(James Laxer. Red Diaper Baby: A Boyhood in the Age of McCarthyism. Vancouver: Douglas & McIntyre, 2004.)
I have hesitated before reviewing this book. Through no fault of its own, it has not proven particularly useful to me, and I fear that will result in me being unfair to it. The writing is good, the material is interesting, but -- well, I'm not sure exactly what I had in mind to achieve with this book when I ordered it, but it really did not advance my project at all except perhaps by fleshing out my sense of the mood for Communists in Canada before 1959.
Laxer's parents were activists in the Communist Party of Canada, and his father was eventually a mid-level leader. His father joined the Party in the late '30s and shortly thereafter recruited into its ranks the woman whom he would later marry. After nearly two decades of utter devotion to the cause they left because of the revelations about Stalin. As one can imagine, having Communist parents during the apex of conformist domesticity lead to a very divided, secret-riven life for Laxer. However, in a lot of other ways, as he skillfully illustrates, his family was very typical for the era. Another interesting and well-painted division in his life was between his extended family on his father's side, working-class Hasidic Jews in Montreal, and the propertied Toronto WASPs on his mother's side.
In terms of its use as political history, I didn't find the book particularly compelling. I can appreciate the need to purge onesself as an adult of the retrospective guilt and loathing at having felt, through no fault of one's own, an actual visceral affection for Joseph Stalin as a child. Unfortunately, through patterns of attention and blindness that are all too common in mainstream narratives, the book is unlikely to challenge readers to seriously consider that there might actually be a need for radical change and that there might be paths other than that followed by the parties of the Third International. Neither Laxer nor his father abandoned struggles for progressive social change forever when ties to the Party were cut, and it is a shame that the mission of the book did not allow for exploration of the multiplicity of ways of relating to social change beyond the highly polarized binary of the 1950s -- it does nothing to afflict or even challenge any but the most reactionary among the comfortable (who tend to view any attempt to characterize any Communists whatsoever as even vaguely human as some kind of plot). It fits some new-to-most information into a very traditional (and mostly implicit) historical framework.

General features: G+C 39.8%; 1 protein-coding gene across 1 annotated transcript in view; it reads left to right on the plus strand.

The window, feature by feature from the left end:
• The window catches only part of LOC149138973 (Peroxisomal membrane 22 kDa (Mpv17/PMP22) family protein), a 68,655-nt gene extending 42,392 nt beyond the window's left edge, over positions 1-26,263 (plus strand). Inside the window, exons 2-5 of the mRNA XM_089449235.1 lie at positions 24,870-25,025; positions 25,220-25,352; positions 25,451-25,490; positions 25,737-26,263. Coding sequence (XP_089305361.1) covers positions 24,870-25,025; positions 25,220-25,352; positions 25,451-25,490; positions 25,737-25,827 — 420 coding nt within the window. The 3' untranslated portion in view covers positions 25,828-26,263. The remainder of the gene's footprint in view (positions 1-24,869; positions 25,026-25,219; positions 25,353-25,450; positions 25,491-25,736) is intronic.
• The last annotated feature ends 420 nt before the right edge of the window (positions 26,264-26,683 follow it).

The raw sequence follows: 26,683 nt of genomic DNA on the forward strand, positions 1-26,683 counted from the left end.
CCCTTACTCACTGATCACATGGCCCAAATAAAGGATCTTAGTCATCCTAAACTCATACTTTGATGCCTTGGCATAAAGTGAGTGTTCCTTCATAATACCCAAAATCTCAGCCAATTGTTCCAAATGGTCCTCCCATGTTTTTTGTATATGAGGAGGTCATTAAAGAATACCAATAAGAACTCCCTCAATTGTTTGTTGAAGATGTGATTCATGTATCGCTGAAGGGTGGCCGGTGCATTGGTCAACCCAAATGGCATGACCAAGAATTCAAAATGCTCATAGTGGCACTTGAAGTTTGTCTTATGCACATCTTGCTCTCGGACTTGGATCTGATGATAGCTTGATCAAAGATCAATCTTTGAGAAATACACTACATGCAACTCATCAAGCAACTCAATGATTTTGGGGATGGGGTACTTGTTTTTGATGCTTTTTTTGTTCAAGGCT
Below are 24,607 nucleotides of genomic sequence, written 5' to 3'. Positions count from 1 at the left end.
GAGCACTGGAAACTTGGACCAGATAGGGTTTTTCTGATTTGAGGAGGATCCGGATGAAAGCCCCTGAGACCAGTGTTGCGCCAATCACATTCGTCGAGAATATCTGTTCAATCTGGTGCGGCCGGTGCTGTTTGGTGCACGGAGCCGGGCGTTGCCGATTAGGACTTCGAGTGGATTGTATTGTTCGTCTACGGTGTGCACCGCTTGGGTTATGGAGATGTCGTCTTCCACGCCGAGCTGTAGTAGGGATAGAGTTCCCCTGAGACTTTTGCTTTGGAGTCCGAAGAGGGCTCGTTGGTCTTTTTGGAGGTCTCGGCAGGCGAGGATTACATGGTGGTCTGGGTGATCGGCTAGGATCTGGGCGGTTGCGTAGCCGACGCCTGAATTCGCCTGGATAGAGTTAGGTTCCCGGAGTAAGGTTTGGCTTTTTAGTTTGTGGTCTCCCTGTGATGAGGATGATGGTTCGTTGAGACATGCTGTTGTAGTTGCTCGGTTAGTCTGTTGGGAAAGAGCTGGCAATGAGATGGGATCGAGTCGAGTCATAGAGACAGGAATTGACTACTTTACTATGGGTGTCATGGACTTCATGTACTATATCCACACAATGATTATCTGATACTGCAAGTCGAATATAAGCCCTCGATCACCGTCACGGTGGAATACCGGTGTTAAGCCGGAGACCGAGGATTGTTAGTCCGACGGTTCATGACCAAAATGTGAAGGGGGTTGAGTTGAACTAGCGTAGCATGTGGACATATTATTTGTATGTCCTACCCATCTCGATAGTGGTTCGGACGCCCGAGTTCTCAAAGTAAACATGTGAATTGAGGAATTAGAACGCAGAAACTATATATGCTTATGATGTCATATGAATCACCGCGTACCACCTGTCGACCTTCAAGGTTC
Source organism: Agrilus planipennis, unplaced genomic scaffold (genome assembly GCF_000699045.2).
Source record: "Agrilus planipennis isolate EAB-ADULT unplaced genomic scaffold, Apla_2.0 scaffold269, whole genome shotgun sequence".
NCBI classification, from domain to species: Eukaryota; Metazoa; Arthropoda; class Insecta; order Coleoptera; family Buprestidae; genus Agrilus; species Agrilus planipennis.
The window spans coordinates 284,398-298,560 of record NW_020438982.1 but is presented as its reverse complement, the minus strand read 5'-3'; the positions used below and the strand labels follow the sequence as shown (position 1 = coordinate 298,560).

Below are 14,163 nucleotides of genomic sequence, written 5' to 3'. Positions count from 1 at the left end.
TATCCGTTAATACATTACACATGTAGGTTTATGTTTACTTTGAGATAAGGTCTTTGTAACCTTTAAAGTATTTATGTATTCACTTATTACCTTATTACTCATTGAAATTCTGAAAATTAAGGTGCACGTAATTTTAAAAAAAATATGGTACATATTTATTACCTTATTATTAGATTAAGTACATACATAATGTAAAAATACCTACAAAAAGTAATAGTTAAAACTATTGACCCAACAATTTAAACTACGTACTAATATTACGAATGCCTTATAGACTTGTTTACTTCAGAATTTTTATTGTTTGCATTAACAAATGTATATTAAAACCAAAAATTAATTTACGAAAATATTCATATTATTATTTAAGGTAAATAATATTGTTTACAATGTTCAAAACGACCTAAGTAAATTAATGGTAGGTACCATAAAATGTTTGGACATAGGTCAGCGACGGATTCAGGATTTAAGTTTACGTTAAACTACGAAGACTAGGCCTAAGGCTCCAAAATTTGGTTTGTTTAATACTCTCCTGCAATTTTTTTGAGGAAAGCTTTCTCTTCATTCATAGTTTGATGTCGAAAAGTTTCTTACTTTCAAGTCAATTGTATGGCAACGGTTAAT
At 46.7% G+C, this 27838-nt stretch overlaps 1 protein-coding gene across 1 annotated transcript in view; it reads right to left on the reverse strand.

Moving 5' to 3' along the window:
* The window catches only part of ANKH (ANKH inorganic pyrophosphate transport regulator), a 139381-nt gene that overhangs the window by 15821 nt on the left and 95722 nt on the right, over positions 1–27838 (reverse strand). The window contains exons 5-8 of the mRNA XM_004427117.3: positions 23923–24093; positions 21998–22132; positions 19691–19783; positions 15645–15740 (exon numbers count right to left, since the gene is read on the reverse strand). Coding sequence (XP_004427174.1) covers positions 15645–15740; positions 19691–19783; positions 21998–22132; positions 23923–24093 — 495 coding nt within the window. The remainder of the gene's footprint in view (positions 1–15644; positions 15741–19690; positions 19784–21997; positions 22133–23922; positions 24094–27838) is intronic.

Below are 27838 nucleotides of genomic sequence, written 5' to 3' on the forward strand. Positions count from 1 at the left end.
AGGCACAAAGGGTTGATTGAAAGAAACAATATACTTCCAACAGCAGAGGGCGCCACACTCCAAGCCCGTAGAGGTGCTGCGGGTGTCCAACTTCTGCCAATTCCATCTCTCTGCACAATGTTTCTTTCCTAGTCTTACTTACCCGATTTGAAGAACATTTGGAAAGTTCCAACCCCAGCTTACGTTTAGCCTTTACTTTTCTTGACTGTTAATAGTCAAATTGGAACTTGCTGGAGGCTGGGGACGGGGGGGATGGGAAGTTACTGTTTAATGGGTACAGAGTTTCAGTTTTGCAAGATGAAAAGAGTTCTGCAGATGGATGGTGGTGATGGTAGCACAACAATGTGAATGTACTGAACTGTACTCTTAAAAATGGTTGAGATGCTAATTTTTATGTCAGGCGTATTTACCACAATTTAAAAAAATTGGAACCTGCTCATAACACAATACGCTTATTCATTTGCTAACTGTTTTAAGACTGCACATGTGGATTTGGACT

Anyway. It is not a bad book -- the writing is good, the evocation of mood is skillful and useful for developing a qualitative understanding of the era in question. It's just that I, personally, would have been better served putting my money and time somewhere else.
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